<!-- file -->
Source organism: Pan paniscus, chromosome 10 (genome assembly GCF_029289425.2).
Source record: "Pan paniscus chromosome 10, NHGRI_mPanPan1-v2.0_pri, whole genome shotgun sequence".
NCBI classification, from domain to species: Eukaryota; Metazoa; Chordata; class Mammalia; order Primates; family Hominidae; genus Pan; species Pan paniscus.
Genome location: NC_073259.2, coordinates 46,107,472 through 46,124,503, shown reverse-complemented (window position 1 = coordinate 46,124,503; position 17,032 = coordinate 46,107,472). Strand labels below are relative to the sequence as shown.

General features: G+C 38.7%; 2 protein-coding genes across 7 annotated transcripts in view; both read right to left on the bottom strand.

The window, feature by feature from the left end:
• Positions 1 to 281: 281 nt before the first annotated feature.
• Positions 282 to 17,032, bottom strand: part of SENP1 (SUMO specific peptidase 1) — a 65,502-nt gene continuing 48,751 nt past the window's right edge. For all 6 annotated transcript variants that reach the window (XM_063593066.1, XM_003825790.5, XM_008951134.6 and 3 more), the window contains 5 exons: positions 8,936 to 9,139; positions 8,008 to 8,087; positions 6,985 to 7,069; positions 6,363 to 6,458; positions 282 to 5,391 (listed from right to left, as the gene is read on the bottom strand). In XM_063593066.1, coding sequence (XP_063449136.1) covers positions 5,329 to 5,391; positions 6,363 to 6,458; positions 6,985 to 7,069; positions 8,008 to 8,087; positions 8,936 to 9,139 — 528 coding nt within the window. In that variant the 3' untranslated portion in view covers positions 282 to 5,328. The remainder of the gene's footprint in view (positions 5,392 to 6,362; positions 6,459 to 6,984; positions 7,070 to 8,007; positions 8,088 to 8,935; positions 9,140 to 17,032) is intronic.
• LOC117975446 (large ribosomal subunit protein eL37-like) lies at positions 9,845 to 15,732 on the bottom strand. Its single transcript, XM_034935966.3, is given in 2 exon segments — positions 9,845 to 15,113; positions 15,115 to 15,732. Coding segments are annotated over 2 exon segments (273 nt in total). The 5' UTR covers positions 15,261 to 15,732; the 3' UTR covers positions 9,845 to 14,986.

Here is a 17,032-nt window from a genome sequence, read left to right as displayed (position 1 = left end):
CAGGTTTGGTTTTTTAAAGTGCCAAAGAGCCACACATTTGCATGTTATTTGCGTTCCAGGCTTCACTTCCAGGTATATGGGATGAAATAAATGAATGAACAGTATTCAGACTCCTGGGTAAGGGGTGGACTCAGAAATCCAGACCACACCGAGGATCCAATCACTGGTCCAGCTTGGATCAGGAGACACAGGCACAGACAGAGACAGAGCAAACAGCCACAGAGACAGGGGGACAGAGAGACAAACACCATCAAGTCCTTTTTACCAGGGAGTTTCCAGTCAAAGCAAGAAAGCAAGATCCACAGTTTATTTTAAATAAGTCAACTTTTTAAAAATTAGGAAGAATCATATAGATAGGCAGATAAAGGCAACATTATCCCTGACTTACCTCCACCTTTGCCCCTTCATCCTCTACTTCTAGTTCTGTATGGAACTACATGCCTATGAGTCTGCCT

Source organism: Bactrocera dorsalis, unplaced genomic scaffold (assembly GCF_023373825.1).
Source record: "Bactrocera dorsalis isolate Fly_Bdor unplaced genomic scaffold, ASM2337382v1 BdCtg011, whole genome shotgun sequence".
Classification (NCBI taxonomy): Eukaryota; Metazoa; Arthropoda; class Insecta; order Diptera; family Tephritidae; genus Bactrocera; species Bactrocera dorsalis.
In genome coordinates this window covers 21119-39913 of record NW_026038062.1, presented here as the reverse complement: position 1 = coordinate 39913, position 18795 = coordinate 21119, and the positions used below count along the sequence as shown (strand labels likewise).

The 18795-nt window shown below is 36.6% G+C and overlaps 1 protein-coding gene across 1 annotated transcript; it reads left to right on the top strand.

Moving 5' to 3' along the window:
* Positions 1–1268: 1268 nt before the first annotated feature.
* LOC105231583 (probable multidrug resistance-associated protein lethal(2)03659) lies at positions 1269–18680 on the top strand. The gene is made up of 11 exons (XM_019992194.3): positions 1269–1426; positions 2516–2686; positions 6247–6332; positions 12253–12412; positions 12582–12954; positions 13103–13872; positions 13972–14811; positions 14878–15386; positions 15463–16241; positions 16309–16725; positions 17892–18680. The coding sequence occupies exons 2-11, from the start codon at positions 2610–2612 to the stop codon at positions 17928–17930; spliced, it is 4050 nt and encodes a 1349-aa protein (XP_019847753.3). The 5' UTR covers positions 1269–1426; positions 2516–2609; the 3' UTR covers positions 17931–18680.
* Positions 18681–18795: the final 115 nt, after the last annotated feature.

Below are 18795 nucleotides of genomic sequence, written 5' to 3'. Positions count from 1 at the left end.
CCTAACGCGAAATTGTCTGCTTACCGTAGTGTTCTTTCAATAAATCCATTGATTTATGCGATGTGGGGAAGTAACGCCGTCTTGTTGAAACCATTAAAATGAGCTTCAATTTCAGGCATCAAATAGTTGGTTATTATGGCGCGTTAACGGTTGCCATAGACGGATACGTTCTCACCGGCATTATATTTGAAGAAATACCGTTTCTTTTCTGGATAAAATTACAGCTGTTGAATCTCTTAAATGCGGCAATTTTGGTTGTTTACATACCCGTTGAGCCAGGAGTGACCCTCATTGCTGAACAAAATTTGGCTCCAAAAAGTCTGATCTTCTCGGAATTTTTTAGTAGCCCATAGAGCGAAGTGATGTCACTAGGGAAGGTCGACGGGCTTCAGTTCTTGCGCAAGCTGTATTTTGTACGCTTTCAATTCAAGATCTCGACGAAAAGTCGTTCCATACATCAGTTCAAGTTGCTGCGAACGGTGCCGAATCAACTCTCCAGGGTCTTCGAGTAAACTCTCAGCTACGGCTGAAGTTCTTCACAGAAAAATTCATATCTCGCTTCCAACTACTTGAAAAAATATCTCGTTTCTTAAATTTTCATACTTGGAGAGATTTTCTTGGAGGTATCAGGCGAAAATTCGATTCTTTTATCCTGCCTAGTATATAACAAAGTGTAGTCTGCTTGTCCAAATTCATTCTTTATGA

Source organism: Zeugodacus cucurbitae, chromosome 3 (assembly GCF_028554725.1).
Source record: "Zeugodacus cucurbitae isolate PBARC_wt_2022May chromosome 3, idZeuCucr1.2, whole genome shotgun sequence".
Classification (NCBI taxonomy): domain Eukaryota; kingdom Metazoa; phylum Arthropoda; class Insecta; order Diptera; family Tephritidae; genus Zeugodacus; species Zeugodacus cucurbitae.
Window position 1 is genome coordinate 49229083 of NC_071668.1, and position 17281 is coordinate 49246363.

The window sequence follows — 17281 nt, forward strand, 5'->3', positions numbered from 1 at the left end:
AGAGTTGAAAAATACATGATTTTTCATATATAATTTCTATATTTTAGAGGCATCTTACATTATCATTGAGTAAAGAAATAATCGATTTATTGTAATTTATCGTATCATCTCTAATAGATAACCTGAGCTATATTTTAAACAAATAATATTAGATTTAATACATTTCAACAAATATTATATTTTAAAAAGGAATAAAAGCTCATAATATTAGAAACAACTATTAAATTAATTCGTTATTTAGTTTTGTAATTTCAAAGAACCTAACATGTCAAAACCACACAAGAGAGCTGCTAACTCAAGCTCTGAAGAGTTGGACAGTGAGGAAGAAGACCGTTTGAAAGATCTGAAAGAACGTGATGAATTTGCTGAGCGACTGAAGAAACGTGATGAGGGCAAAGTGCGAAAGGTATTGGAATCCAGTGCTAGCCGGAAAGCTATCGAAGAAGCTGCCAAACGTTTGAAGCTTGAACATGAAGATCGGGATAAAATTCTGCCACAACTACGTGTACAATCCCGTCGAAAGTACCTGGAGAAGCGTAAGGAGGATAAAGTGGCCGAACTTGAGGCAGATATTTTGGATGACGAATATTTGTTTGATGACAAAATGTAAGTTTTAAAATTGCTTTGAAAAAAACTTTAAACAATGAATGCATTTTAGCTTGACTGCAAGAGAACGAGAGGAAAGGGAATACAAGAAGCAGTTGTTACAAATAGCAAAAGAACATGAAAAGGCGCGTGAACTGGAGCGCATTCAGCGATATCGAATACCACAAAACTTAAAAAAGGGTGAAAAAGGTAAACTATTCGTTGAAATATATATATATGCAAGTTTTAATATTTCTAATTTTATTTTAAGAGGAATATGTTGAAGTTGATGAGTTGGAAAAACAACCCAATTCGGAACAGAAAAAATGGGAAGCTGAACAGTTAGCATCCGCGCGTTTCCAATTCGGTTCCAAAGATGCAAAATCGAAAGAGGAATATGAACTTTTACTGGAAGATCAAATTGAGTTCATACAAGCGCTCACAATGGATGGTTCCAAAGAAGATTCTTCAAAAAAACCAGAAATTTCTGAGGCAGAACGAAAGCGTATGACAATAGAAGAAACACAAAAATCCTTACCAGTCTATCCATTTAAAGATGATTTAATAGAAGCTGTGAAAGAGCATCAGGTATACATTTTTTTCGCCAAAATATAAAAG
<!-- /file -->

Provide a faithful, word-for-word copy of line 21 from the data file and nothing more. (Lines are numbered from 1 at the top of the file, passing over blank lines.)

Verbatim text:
Below are 18795 nucleotides of genomic sequence, written 5' to 3'. Positions count from 1 at the left end.